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Earlier this week the US celebrated National Immigrant’s Day. The week before, I found myself referring to my sons using a term, “boychick” — and also found myself wondering where that term came from. It took me a few days to remember that “boychick” was an American Yiddish term of affection my grandmother used to use – one she had learned from her parents who immigrated to the US in the early 20th century, and one that is a blend of the English and Yiddish words for ‘boy’.

On National Immigrant’s Day I thought a lot about the term “boychick” because it epitomizes how everyone in this country is a product of immigration – everyone has a story of how their family came here. For one in seven Americans, the story of immigration is a first hand story, one that they personally experienced, often leaving lands, people and cultures they love. For one in four children in the US, it is a story of a parent who came to the US to make a better life. For many of us, the story dates back many more generations.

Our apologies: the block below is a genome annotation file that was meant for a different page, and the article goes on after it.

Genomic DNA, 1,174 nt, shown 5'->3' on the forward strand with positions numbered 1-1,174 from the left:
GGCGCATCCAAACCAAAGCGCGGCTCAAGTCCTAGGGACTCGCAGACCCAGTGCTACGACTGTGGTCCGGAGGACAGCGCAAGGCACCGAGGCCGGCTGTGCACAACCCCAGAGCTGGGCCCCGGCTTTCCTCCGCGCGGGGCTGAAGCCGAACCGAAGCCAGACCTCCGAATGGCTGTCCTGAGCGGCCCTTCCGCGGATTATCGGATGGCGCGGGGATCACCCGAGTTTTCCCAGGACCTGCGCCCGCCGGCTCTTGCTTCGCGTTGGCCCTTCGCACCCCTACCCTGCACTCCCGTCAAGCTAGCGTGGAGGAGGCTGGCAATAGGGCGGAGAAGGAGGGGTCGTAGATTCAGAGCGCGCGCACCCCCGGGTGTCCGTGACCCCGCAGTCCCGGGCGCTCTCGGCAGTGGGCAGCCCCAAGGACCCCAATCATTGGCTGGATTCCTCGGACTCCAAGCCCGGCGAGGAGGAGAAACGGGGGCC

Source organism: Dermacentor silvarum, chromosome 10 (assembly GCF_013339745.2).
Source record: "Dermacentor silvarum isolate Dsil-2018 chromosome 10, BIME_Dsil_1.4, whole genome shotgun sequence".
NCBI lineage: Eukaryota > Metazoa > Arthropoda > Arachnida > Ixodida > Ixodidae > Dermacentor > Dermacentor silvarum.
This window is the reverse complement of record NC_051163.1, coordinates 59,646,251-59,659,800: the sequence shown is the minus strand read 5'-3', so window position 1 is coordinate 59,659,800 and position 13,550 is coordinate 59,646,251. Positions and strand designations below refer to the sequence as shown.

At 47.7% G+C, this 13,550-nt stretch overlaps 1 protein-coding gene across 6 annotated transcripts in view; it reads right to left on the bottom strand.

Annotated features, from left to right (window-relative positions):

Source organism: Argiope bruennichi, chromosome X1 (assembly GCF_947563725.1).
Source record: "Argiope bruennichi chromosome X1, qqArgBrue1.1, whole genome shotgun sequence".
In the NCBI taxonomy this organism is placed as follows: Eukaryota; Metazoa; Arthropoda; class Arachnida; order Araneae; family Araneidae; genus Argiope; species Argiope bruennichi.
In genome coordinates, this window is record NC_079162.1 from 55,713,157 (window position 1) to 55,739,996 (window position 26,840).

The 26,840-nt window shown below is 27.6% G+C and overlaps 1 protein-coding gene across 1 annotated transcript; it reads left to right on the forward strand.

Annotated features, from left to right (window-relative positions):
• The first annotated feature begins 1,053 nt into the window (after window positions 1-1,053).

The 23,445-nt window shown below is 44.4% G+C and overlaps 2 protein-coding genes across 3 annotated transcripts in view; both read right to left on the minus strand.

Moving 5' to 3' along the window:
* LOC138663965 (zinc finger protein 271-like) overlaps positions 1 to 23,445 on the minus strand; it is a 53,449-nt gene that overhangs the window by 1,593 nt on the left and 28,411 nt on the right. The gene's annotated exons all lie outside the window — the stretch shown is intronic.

This National Immigrant’s Day comes right before an election that holds promises and fears for all of us. It comes at a time when our country deeply relies on immigrants and at the same time is advancing policies that are harmful to immigrants and threaten the health of US born individuals. It comes at a time when our interconnectedness with humanity across the globe has been made clear by a pandemic that has affected all of our lives.

This National Immigrant’s Day is a reminder of how voicing our opinions through our electoral system is critical for the future of our country.  My grandmother impressed upon me to never take voting for granted – as she reminded me, her parents never could. Like her Yiddish terms of endearment, her voice will be echoing in my mind when I cast my vote on November 3rd.

Image licensed to ICH on Canva.com